Research Article: D-Arabinose Methabolism: Characterization of Bifunctional Arabinokinase/Pyrophosphorylase of Leishmania major

Date Published: October , 2009

Publisher: A.I. Gordeyev

Author(s): N.M. Novozhilova, N.V. Bovin.



In this work we describe an unusual enzyme from Leishmania major (Arabinokinase/Pyrophosphorylase) that catalyzes the synthesis of GDP-D-arabinopyranose (GDP-D-Arap) via a D-arabinose-1-phosphate intermediate in the presence of ATP and GTP. Our data indicate GDP-D-Arap transport in vivo by the LPG2 multispecific nucleotide sugar transporter into the Leishmania Golgi apparatus, in which it can be used by glycosyltransferases as a donor substrate for glycosylation.

Partial Text

It is known that both bacteria (Bacteriodes) and plants (Arabidopsis) can synthesize GDP-L-Fuc from L-fucose (L-Fuc) via intermediate L-fucose-1-phosphate using a bifunctional enzyme L-fucokinase/GDP-L-fucose pyrophosphorylase [3, 4]. Since D-Arap and L-Fuc are structurally similar, it makes sense to assume that biosynthesis of GDP-D-Arap in Leishmania can occur through a mechanism similar to that of GDP-L-Fuc biosynthesis in other species. To check this hypothesis, the L.major genome was evaluated for open reading frames homologous to fucokinase and GDP-L-fucose pyrophosphorylase gene sequences. As a result, two near-identical genes (lmjF16.0440 and lmjF16.0480) were found as possessing high homology with the Bacteriodes fragilis fkp and Arabidopsis thaliana at1g01220 genes, both encoding L-fucokinase/GDP-L-fucose pyrophosphorylase [3, 4].

The lmjF16.0440 and lmjF16.0480 genes were cloned in the pET16b plasmid vector for further examination of the activities of the putative enzymes. The recombinant LmjF16.0440 and LmjF16.0480 were expressed in E.coli BL21 (DE3)-RIPL cells and tested for enzyme activity (data are shown on Fig. 1). LmjF16.0480 catalyzed the formation of D-Arap-phosphate and GDP-D-Arap, whereas LmjF16.0440 only synthesized D-Arap-phosphate. Reaction products were not observed when the reaction mixture contained only nonspecific proteins extracted from the E.coli cells transformed with an empty pET16b vector. This information allows to conclude that the product of the lmjF16.0480 gene really acts as a bifunctional arabinokinase/pyrophosphorylase; that is, it exhibits both D-arabinokinase and GDP-D-Arap-pyrophosphorylase activity, whereas the recombinant LmjF16.0440 protein only exhibits D-arabinokinase activity.

In most cases, activated carbohydrates are synthesized in cytoplasm and subsequently transported into the Golgi lumen, in which they are utilized by corresponding glycosyltransferases as substrate donors in glycosylation reactions. Earlier, the LPG2 protein found in the Leishmania Golgi apparatus membrane was classified as a multispecific transporter that can transport not only GDP-Man, but also GDP-D-Arap and GDP-L-Fuc [7]. To make sure that LPG2 is the only transporter responsible for GDP-D-Arap transport into the Golgi apparatus, we grew the cells of wild-type L. major and its lpg2 knockout mutant (L. major lpg2-/-) in the presence of [3H]-arabinose and determined [3H]Ara incorporated into the cell surface glycoconjugates (fig. 2). One can see from the presented data that the lpg2 knockout cells do not incorporate [3H]-arabinose. The absence of arabinose in lipophosphoglycan of L. major lpg2-/- is easy to explain, because the loss of LPG2 leads to cancellation of GDP-Man transport into the Golgi apparatus with the corresponding termination of the synthesis of the carbohydrate moiety of the molecule [9]. Thus, even in the presence of GDP-Arap transported into the Golgi lumen by another protein, arabinosyltransferases had no acceptor site for arabinose transfer to lipophosphoglycan. There is no telling this about glycosylinositolphospholipids. Glycosylation of these molecules occurs through another biosynthetic pathway with dolichol-phosphate mannose as a donor [10], so the absence of arabinose residues in glycosylinositolphospholipid molecules of L. major lpg2-/- can be explained by cancellation of GDP-Arap transport into the Golgi apparatus in the cells devoid of lpg2 gene.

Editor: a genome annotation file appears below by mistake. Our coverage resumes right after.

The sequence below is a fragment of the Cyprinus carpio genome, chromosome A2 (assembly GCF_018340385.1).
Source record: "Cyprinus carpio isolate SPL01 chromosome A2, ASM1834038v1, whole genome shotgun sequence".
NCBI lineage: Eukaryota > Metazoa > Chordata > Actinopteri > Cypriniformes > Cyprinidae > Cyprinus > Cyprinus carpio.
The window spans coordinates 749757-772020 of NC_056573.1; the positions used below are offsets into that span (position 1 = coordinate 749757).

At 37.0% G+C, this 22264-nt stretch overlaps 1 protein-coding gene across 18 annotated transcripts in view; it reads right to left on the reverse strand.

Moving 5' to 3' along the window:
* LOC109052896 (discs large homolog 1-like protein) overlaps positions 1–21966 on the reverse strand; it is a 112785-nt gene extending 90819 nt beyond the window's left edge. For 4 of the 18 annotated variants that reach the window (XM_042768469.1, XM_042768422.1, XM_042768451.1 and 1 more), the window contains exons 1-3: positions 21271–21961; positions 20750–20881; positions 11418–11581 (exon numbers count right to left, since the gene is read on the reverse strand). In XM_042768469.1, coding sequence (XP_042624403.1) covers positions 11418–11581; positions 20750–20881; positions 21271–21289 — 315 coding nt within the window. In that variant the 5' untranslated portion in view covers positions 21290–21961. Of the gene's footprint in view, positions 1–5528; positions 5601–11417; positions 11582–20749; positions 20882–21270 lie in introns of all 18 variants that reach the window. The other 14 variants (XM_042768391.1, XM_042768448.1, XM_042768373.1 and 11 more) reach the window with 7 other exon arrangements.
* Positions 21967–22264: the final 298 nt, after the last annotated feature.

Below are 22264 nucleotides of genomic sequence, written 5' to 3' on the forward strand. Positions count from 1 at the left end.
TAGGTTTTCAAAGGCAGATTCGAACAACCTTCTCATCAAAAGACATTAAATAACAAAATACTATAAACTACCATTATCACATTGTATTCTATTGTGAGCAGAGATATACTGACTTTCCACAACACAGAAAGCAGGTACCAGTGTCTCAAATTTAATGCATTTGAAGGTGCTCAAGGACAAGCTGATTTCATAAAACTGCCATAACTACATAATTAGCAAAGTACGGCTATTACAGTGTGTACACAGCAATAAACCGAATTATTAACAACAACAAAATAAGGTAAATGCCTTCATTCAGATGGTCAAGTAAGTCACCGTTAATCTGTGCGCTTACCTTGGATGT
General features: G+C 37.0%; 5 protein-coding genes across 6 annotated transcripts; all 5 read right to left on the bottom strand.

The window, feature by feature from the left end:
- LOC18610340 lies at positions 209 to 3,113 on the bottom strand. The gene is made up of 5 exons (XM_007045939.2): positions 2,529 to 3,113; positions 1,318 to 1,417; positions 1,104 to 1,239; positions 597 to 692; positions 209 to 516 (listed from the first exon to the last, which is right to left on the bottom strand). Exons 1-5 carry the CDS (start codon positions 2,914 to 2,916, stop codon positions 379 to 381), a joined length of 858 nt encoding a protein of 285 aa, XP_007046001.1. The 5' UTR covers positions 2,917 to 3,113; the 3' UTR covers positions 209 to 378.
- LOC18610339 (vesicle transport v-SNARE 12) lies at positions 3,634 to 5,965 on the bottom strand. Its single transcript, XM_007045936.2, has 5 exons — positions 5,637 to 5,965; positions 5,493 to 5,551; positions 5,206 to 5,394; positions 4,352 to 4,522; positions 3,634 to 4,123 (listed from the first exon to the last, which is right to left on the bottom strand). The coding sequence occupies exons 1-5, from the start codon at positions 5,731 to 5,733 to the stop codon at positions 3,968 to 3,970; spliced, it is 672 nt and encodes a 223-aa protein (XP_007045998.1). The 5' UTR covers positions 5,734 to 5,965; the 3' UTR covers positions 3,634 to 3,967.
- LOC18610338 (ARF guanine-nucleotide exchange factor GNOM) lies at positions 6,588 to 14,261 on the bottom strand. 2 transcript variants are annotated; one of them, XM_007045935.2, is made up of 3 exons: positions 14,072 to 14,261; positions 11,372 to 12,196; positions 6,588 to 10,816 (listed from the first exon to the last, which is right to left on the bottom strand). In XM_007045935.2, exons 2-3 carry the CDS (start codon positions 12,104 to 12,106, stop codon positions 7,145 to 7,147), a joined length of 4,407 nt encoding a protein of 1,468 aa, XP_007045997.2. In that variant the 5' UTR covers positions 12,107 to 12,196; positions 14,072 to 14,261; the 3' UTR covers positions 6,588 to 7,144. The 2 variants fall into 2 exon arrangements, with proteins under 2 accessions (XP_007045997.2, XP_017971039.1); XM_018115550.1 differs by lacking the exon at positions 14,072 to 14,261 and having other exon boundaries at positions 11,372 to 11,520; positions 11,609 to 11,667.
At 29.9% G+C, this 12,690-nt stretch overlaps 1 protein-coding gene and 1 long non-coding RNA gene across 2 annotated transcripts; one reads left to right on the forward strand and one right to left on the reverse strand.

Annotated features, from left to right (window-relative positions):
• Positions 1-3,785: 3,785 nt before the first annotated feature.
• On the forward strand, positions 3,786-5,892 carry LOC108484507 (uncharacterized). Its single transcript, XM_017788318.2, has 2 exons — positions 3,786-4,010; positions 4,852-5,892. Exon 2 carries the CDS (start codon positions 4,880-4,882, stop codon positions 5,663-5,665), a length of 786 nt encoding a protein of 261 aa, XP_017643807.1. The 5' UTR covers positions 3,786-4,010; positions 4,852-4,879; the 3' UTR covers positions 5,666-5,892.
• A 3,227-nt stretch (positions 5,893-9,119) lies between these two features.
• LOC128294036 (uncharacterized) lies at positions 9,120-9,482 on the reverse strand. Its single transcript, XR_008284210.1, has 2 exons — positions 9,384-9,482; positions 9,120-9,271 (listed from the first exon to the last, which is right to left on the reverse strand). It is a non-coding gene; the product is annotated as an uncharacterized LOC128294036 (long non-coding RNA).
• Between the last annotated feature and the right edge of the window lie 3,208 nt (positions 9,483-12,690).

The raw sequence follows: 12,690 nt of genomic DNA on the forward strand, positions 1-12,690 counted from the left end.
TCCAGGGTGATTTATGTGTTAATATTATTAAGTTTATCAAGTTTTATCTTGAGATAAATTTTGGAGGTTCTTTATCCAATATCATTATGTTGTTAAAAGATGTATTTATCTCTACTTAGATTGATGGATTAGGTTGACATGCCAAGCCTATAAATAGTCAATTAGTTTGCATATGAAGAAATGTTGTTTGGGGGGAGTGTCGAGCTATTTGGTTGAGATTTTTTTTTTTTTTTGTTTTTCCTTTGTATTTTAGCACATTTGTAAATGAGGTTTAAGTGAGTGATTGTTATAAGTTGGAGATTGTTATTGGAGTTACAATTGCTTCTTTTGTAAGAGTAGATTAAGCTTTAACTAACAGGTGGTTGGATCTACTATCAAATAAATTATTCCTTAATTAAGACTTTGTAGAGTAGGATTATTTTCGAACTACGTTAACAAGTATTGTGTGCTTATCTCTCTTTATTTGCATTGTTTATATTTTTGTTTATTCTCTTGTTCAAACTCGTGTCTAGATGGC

The study was supported by the Program of Presidium of Russian Academy of Sciences “Molecular and Cell Biology.” The authors are grateful to Prof. H. Guo (University of Washington, USA) for assistance in identification and cloning of Leishmania major and human genes and to Prof. S. Turco (University of Kentucky, USA) for fruitful discussions.